Just watched him as ‘Jeeves’ on a free movie CD, supplied with my mother’s Sunday Telegraph newspaper. Great, witty, troubled, upper class homosexual actor/writer/raconteur as he is - I feel that I shall enjoy reading his autobiography “Moab, My Washpot” - no idea what this means, but suspect biblical reference - because he is so unpretentious and admits to liking Abba’s music, Georgette Heyer’s writing and Wagner all in the same breath. He likes what I like - so I there’s a good chance I shall like his writing. He has put me in my place though regarding swearing - I had subscribed to the view that people who swear excessively have limited vocabularies. He disses this smug, superior attitude with huge contempt, saying that everyone enjoys a good swear - and it is absolutely nothing to do with one’s range of vocabulary. On second thoughts, (which are much more honest than my first), I have to admit he is right.

Thursday, 6 August 2009

Dad, Life Coach

1st September, 2007


Well, last post from the depths of the British countryside anyway. I go back to London tomorrow for a few days to my son, before flying home on Friday. I see that in my efforts not to write anything negative about my family members, I have painted my dad in rather too rosy a light - giving the impression that he is a sunny-tempered, happily-occupied 90-year old who is like a busy bee from dawn to dusk. I have now been asked to forward my father’s philosophy of life re love, marriage, career advice etc. Little does this person realise that in fact my father is deeply pessimistic about life in general and always has been: he regards himself as a complete failure in his career and as a father and generally as a human being - to talk to him for more five minutes is to deeply depress yourself as well. It is for example, extremely difficult to discover in him a sense of humour. So when I showed him this e-mail request although he was quite pleased and flattered - and has indeed filed his copy to review later - the irony of the request struck him as very funny indeed and for the first time in years I saw his habitual frown replaced by genuine laughter. Nonetheless, knowing him it may well sit on his conscience that the writer deserves a considered reply and he will probably try to compose one - it may take a few months. I’ll keep you posted.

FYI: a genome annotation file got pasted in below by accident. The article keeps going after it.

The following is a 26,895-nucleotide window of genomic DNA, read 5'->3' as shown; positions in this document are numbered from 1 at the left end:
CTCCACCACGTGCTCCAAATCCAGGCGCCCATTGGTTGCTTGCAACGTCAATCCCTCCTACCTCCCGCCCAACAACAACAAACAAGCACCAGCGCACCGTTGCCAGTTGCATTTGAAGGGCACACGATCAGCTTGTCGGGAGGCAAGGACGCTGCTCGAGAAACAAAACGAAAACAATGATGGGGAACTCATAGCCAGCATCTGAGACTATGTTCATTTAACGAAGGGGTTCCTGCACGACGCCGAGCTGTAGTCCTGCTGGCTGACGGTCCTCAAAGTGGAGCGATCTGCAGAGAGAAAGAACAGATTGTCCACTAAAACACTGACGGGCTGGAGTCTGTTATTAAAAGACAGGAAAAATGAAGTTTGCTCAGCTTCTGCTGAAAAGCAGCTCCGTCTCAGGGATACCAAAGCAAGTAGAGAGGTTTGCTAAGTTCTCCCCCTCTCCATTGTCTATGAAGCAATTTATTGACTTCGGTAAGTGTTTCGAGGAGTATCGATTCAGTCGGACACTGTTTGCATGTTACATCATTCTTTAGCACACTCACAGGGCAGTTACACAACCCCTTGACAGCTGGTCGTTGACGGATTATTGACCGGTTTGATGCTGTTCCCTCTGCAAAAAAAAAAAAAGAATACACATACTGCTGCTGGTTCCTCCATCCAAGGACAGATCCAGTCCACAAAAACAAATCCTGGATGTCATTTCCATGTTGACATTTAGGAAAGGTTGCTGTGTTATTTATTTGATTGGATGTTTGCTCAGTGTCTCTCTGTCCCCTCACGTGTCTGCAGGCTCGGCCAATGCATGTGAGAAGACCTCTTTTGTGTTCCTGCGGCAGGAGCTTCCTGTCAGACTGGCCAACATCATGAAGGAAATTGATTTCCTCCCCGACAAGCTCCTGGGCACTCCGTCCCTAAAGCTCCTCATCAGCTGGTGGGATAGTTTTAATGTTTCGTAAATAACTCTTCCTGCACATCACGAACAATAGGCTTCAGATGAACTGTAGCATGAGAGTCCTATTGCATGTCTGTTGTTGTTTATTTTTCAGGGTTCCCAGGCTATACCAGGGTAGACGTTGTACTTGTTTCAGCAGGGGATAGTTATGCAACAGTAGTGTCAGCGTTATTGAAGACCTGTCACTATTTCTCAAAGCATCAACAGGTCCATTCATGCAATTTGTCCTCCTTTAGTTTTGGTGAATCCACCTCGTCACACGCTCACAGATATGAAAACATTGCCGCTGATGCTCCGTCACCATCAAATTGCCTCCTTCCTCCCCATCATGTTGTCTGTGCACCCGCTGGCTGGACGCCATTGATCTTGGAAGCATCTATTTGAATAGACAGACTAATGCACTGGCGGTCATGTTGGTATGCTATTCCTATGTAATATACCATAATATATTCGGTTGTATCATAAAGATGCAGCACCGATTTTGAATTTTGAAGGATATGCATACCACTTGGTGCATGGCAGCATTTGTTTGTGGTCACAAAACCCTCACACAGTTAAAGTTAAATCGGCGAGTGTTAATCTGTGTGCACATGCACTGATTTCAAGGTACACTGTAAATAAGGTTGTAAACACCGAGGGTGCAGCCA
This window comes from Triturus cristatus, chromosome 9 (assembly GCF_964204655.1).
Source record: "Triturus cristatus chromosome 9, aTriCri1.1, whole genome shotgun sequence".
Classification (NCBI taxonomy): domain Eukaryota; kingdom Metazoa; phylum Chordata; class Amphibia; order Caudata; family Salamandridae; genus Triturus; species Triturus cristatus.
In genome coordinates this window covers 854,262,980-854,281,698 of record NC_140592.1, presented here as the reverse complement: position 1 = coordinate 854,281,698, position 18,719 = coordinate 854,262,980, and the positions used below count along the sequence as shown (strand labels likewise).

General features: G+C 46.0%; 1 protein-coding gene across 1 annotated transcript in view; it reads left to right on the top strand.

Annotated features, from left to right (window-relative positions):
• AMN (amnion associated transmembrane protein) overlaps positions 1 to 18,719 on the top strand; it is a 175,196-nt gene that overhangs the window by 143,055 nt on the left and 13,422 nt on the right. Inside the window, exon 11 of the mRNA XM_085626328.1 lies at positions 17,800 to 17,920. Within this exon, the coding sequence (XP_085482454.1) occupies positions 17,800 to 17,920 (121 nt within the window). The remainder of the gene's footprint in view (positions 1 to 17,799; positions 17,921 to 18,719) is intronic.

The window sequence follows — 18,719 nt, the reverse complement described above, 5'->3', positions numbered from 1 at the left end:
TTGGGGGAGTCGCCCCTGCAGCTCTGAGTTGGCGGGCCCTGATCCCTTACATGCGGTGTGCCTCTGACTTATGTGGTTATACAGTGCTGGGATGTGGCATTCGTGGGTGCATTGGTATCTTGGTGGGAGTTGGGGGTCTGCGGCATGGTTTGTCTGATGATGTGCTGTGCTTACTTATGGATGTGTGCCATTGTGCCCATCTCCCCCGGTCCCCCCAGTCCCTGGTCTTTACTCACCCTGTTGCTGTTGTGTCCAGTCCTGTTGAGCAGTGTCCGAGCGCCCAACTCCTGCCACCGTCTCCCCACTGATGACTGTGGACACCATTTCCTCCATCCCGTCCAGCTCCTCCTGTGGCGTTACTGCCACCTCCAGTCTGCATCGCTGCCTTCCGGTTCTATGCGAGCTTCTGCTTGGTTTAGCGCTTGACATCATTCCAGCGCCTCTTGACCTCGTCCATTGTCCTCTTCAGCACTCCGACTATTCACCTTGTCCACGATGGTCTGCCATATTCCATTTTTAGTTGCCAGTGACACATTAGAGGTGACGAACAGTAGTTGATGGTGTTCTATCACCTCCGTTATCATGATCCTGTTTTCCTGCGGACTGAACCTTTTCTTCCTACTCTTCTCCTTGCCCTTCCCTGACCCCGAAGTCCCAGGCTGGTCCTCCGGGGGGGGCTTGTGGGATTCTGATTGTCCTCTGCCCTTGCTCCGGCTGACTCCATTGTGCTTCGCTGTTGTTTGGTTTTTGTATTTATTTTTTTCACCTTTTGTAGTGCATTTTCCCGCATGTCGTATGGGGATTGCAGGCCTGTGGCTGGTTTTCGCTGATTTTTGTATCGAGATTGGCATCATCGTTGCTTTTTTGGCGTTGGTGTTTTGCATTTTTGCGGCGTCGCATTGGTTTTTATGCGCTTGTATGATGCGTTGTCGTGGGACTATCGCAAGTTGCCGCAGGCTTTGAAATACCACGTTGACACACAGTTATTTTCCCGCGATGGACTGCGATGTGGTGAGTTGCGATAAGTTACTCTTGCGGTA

Wednesday, 5 August 2009

Dad, Genealogist

September 1st 2007


Dad’s latest project is to try to trace his forebears on the 1891 London census. He first discovered street maps on the Internet and managed to locate where he grew up and has since researched some of his relatives this way. Now he has paid for a number of searches into the census document itself. He has been involved in this for the last two years - this is mostly because with his limited vision he can only see about a square inch of his computer screen at a time and thus spends a vast amount of frustrated time deleting things he is supposed to be saving/printing etc.etc and trying to locate his cursor. (Can you imagine trying to work like that?) Sometimes he gives up for days in frustration as his computer often gets as confused as he is and therefore does funny things which can only be solved when my brother is around. Luckily, dad is networked with my brother’s computer system next door and he can often spot when dad is in trouble which really helps because so often dad is too proud to ask for the regular assistance that he needs. This week he has been trying to send an e-mail enquiry. He has made several drafts (which he then couldn’t find - finally after 3 days asking my help). But then (typically), after enlisting my assistance and having me send the e-mail, he then solved the query himself - the answer lying amongst the pages of ‘help’ documents about the census that he has printed out. He now thinks however, that his grandfather must have lived in a tenement building which is why our two ‘clicks’ on the ‘Search’ button have so far yielded no result and have used two of his credits. The project is now on hold while he reorganises his search requirements and calculates how long his 148 credits will last.